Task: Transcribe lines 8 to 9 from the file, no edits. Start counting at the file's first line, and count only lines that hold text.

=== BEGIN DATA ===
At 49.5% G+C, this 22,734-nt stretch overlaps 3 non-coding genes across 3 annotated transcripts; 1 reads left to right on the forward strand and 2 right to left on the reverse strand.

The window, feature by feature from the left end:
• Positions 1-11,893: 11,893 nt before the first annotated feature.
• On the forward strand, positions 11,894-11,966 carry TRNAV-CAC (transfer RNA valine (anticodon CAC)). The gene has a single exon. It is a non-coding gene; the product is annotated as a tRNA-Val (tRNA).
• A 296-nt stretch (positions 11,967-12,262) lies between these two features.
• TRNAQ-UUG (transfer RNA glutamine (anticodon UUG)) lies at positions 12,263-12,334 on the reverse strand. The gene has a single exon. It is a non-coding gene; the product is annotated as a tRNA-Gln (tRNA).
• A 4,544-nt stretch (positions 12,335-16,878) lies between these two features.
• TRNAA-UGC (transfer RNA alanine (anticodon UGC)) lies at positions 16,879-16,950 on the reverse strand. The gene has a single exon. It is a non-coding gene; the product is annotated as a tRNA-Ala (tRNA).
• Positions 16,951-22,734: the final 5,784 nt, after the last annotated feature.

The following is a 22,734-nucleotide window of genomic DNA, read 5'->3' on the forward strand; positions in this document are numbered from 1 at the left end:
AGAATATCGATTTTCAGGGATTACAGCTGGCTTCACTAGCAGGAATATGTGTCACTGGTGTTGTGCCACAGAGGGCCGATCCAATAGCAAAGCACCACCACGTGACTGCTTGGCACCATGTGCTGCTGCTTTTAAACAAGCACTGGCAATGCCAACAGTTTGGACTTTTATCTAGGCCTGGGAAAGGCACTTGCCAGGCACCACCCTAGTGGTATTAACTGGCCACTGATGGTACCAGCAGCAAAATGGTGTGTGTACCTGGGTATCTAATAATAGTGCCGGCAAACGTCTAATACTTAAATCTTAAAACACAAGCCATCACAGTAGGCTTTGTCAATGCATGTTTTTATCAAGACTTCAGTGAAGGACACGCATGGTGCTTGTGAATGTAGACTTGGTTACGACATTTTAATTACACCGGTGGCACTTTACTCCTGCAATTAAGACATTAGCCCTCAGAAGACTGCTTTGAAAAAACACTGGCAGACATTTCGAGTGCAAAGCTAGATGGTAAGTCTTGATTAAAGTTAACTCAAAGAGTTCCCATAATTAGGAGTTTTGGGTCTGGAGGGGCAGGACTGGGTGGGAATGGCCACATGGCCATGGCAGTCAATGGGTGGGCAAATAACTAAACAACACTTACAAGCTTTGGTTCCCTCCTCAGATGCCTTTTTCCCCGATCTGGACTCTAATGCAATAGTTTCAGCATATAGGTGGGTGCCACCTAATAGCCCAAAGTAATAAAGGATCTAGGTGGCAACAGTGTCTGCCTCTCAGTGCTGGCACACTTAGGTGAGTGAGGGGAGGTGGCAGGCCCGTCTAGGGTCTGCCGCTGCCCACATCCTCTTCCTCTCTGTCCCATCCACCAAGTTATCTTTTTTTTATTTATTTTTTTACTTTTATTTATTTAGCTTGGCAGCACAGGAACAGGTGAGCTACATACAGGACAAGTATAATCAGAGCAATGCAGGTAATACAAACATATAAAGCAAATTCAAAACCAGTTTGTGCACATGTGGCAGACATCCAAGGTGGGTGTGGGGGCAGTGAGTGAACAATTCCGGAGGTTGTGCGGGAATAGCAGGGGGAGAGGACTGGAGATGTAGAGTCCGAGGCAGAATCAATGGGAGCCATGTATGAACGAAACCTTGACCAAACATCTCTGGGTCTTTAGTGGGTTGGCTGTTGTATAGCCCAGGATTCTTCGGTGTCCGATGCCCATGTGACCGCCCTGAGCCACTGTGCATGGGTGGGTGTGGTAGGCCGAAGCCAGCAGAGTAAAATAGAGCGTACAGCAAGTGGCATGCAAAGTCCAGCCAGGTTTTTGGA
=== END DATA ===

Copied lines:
• TRNAA-UGC (transfer RNA alanine (anticodon UGC)) lies at positions 16,879-16,950 on the reverse strand. The gene has a single exon. It is a non-coding gene; the product is annotated as a tRNA-Ala (tRNA).
• Positions 16,951-22,734: the final 5,784 nt, after the last annotated feature.